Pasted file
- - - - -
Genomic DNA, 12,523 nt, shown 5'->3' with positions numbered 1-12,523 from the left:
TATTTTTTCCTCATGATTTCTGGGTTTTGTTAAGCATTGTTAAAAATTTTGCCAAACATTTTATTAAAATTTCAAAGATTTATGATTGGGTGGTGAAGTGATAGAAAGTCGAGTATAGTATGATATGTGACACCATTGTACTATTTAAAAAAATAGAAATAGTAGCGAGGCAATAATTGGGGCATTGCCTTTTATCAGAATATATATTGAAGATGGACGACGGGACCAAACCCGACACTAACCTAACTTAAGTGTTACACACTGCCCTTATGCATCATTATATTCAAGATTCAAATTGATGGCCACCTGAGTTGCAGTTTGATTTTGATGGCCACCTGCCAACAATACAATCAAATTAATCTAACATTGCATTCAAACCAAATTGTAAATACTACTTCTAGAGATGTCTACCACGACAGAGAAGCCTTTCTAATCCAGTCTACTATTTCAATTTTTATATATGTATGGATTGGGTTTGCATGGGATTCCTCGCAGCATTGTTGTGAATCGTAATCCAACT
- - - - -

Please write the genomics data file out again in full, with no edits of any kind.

Genomic DNA, 12,523 nt, shown 5'->3' with positions numbered 1-12,523 from the left:
TATTTTTTCCTCATGATTTCTGGGTTTTGTTAAGCATTGTTAAAAATTTTGCCAAACATTTTATTAAAATTTCAAAGATTTATGATTGGGTGGTGAAGTGATAGAAAGTCGAGTATAGTATGATATGTGACACCATTGTACTATTTAAAAAAATAGAAATAGTAGCGAGGCAATAATTGGGGCATTGCCTTTTATCAGAATATATATTGAAGATGGACGACGGGACCAAACCCGACACTAACCTAACTTAAGTGTTACACACTGCCCTTATGCATCATTATATTCAAGATTCAAATTGATGGCCACCTGAGTTGCAGTTTGATTTTGATGGCCACCTGCCAACAATACAATCAAATTAATCTAACATTGCATTCAAACCAAATTGTAAATACTACTTCTAGAGATGTCTACCACGACAGAGAAGCCTTTCTAATCCAGTCTACTATTTCAATTTTTATATATGTATGGATTGGGTTTGCATGGGATTCCTCGCAGCATTGTTGTGAATCGTAATCCAACT